The Securities Industry Assn. (700 stockbrokers) started a campaign to roll back the "Fair Disclosure" initiative of the SEC. The Assn. for Investment Mgmt. & Research was "profoundly disappointed" with the passage of Reg FD.

New York Times panned Jack Welch's book, saying the former GE chairman spends most of it praising fellow employees and even confessed in the book that it was a chore and a bore writing it.

Pollyanna PR philosophy of Arthur Page ("PR is 90% doing the right thing and 10% talking about it) was described in a bio by Noel Griese.

Hit movie "Cast Away" was a giant plug for Fed Ex, even featuring its CEO in one scene. Fed Ex allowed movie to show one of its planes crashing.

Magazine casualties included Mademoiselle (after 66 years), Industry Standard, Working Woman and Brill's Content.

Ouster of Jacques Nasser as CEO of Ford was due to the "nightmarish PR" that accompanied the Firestone/Ford tire catastrophe, said Fortune.

The president of the American Society of Travel Agents said negative news is "murdering travel."

Arab TV news network Al Jezeera became a force. Its D.C. bureau head told CNN's Paula Zahn that it does "not mix patriotism with journalism," which he accused the U.S. media of doing.

New York's mayor-elect Mike Bloomberg, addressing the New York Financial Writers' Assn. criticized dot-com CEOs for being inexperienced although he started Bloomberg's with no news background and was not previously in politics.

Polk Laffoon, VP/corporate relations, Knight-Ridder newspapers, warned K-R editors that reporters who want to do a story about K-R "virtually always have an agenda." His advice: either say nothing or confuse them with a lot of contrary information.

IABC, which lost $1M and cancelled its directory, said it was hurt by "an unbelievably sloppy level of accounting practices."

Lawyer Mitchell Schrage has recovered $10M+ in fees for PR firms like Burson-Marsteller, Edelman and Cohn & Wolfe. He hits deadbeats with a draft summons and court complaint.

Many failed dot-coms stiffed their PR firms, which had reported huge high-tech billings for 2000. How much was ever collected?

Some women are so attractive that men cannot hear what they are saying, said Women in PR by Profs. Larissa Grunig, Elizabeth Toth and Linda Hon. Men were accused of "lookism" (focusing on the body parts of women rather than the complete person).

National IR Institute won't give or even sell its directory of 5,300 members to reporters but PR Society of America gives its directory of 19,500 members free to any reporter who asks for it.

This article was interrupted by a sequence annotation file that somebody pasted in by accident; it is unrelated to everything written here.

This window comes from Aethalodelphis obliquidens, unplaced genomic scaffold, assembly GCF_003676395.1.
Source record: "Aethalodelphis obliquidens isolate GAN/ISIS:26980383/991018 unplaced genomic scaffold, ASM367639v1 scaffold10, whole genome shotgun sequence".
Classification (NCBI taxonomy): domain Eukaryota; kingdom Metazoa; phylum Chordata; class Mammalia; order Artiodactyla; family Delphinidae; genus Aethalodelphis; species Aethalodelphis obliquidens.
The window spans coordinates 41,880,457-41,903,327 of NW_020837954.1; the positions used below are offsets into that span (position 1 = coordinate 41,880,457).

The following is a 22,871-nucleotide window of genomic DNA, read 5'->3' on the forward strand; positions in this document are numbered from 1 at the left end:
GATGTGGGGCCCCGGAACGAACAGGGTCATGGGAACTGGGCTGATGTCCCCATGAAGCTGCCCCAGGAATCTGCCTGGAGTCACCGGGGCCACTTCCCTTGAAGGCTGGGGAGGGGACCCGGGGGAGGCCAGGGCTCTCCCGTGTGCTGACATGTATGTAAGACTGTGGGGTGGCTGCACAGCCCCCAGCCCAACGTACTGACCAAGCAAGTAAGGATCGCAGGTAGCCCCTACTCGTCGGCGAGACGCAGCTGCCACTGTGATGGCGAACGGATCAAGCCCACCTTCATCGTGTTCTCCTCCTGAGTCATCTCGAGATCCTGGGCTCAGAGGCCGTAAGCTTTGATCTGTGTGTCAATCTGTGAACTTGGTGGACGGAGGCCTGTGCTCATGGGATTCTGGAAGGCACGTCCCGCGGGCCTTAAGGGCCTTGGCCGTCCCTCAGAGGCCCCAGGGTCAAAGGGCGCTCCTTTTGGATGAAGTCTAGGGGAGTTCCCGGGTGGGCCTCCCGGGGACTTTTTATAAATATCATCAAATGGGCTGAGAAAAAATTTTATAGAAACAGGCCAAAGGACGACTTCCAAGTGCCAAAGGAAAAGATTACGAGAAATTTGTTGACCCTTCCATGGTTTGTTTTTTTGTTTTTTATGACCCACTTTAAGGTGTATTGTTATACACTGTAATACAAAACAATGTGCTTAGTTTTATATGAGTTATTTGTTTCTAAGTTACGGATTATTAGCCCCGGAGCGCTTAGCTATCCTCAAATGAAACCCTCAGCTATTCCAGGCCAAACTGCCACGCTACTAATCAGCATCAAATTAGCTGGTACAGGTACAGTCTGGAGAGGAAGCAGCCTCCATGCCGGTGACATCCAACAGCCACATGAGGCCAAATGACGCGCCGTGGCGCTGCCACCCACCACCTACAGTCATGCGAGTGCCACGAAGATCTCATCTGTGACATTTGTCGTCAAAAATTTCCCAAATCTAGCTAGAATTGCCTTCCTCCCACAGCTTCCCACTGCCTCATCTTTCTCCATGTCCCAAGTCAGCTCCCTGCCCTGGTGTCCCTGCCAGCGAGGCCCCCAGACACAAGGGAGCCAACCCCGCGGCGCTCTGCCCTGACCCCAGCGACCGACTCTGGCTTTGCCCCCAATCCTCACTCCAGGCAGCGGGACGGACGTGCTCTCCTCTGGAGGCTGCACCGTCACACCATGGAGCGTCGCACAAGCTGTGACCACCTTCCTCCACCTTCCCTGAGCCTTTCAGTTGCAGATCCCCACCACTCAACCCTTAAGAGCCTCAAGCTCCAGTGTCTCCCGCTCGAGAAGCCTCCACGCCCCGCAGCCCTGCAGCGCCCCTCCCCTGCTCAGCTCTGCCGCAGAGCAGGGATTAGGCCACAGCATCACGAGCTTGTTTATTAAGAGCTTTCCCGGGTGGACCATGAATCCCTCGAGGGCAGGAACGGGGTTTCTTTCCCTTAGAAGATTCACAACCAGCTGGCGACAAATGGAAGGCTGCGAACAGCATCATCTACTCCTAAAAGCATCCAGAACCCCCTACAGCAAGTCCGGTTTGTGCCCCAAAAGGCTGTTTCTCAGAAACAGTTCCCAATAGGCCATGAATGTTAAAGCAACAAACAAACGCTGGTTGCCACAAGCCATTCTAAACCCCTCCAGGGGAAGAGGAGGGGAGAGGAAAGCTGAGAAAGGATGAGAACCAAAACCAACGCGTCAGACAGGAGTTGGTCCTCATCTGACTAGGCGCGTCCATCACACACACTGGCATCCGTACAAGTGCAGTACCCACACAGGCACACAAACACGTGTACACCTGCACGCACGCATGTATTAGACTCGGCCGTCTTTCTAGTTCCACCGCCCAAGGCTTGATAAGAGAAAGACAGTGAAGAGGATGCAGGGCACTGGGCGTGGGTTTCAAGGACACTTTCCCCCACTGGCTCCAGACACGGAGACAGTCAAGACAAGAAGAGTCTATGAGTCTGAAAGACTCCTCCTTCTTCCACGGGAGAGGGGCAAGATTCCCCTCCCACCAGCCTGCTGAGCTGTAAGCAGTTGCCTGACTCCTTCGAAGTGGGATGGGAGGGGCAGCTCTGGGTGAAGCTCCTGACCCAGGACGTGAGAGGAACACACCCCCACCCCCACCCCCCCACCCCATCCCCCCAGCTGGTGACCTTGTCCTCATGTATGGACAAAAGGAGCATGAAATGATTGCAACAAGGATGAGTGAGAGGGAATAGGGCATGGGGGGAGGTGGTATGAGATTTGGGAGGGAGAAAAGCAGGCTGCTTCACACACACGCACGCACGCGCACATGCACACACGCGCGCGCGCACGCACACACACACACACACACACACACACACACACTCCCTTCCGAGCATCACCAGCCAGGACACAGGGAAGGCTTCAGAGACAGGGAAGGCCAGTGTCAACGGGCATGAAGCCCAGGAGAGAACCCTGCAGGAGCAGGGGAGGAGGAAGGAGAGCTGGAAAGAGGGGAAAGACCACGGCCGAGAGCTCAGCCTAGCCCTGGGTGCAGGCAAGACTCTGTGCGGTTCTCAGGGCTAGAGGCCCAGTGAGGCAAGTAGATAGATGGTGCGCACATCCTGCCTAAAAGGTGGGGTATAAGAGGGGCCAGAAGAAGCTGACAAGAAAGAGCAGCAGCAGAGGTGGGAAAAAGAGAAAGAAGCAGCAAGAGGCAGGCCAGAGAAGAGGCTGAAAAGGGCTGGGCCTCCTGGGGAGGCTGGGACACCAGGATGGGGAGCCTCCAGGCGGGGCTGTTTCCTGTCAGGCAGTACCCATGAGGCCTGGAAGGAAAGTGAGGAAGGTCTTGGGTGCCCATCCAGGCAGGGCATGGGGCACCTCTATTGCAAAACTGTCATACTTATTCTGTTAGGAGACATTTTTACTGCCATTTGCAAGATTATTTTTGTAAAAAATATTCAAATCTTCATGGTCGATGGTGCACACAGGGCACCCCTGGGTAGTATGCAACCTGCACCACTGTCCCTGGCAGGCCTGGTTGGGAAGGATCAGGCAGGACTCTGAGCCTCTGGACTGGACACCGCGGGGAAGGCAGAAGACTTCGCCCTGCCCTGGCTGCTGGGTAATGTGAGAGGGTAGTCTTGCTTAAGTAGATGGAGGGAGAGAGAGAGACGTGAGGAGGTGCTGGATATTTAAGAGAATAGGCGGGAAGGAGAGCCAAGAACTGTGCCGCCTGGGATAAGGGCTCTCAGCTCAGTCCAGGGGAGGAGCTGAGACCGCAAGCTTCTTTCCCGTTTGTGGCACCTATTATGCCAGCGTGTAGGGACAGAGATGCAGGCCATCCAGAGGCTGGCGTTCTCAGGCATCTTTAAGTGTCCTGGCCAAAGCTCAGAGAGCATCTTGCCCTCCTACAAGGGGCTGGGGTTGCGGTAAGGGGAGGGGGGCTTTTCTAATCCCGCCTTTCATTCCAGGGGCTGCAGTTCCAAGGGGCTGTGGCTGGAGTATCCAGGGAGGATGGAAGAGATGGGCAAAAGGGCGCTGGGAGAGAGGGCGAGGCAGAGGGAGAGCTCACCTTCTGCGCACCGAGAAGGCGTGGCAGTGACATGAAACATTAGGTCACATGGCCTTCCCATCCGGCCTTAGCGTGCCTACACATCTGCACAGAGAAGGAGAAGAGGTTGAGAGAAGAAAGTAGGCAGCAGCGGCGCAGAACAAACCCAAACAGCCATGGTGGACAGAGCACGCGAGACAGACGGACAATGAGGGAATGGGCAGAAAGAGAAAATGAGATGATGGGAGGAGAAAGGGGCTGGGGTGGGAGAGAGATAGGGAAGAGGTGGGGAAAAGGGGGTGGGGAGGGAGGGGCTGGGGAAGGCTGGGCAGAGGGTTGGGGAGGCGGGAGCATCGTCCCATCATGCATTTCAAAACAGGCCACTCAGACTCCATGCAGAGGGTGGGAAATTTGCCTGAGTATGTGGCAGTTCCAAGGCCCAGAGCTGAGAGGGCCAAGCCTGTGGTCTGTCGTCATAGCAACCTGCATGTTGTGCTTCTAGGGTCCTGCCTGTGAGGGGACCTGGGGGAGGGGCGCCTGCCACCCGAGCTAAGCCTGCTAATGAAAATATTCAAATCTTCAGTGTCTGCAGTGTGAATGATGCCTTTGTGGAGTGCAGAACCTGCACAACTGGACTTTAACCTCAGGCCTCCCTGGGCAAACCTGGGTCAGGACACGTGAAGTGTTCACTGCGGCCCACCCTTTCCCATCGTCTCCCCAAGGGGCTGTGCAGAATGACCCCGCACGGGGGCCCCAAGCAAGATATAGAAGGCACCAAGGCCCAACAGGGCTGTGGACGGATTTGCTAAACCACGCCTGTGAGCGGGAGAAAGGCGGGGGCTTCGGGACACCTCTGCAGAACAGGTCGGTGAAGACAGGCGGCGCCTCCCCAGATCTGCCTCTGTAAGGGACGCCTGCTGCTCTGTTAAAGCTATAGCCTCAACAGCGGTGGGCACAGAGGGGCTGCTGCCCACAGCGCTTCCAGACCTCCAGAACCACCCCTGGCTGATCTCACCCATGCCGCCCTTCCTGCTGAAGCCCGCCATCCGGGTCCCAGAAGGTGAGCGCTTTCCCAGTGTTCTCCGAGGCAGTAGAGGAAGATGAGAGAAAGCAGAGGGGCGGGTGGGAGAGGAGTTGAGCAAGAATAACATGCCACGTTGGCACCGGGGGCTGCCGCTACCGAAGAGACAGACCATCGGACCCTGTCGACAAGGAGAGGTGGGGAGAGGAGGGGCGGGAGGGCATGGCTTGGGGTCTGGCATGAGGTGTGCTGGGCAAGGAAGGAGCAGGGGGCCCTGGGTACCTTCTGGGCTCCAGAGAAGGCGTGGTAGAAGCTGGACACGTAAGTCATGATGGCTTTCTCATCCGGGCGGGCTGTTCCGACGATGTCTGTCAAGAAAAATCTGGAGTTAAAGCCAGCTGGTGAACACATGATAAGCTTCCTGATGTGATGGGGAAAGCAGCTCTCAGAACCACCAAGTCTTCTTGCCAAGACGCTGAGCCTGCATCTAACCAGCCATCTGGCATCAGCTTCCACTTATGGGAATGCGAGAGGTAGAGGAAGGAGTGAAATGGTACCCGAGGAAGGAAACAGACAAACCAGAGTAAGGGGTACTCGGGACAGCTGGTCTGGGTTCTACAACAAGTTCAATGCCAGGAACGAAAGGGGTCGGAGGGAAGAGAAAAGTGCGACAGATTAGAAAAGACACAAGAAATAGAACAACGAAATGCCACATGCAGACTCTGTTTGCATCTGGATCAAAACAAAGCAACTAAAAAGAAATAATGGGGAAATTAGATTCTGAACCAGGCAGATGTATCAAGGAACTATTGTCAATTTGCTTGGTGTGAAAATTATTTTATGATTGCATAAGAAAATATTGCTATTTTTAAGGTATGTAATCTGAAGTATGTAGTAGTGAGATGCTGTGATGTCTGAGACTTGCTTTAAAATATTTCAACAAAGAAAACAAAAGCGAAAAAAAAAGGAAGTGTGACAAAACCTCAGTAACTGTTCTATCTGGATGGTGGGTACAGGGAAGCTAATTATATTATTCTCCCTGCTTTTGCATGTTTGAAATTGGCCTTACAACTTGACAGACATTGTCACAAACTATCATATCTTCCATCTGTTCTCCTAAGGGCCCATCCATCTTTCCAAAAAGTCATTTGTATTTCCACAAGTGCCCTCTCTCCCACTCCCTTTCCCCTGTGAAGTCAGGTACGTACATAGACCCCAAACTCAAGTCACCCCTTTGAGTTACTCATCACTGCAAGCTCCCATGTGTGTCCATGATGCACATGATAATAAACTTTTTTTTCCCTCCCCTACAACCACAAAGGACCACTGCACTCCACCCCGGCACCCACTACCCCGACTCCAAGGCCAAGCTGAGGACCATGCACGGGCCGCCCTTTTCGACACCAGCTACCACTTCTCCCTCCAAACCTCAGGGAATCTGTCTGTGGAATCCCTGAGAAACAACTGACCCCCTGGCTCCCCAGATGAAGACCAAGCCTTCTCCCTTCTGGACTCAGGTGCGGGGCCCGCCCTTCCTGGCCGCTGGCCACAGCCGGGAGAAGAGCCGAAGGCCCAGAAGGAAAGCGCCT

Interpublic EVP Barry Linsky told IPG managers worldwide (for the second time) not to talk to the press about office closings or staff reductions because such stories are "Chinese water torture." Bruce Rubin, IPG's one PR contact, was retired.

Omnicom CEO John Wren told the annual meeting OMC keeps a lean h.q. staff and can't spare $$ for its own full-time PR person. Wren's stock at the time was worth $163 million.

OMC's media buying unit, OMD, is negotiating a deal to buy product placements on TV shows to combat zapping of commercials and ad clutter.

Ogilvy PR CEO Bob Seltzer made $450K in 2000 plus $338K in bonuses, $41K in longterm pay and $25K in health, cars, clubs, etc. Howard Paster of Hill and Knowlton got $925K in total.

Ads work best on "light" readers of news and have little effect on "heavy" readers, said a study for the Institute of PR by Insight Farm unit of Burrelle's.

Advertising Age said Wall Street's takeover of Madison Ave. is a "good thing" because "a stock that keeps growing over the long haul is a fine employee motivator." IPG's stock is half of what it was two years ago and OMC is off about 20%.

"Your numbers suck!" was how the CFO of Cohn & Wolfe started one phone call to Anthony DeMartino of C&W/Atlanta, according to a deposition. Twelve employees walked and a suit was settled out of court. C&W closed its Atlanta office.

"Journalism today is relentlessly competitive, amoral, aggressive and negative," PR counselor Jim Lukaszewski said in a mailing.

United Business Media, owner of PR Newswire, did a $3 billion flip from U.K. consumer media to U.S. high-tech trades just as high-tech tanked.

Bobby Zarem told Brill's his secret to creating celebrities is the "pitch letter, gossip campaign, and the continual making of connections."

Obits included Patrick Jackson, 68, longtime PRSA leader who believed PR should change "behaviors," and John Scanlon, who socialized with media bigs.

Drug companies are increasingly paying celebrities to tell reporters about their drug treatments.

(continued on page 8)

Internet Edition, December 19, 2001, Page 8



The "Tower of Babel" that earnings reports have become points up the need for PR and IR pros to again take up their role of being "corporate consciences" and not just other salespeople.

It takes gumption for IR pros to tell their companies that it's wrong to put out misleading reports.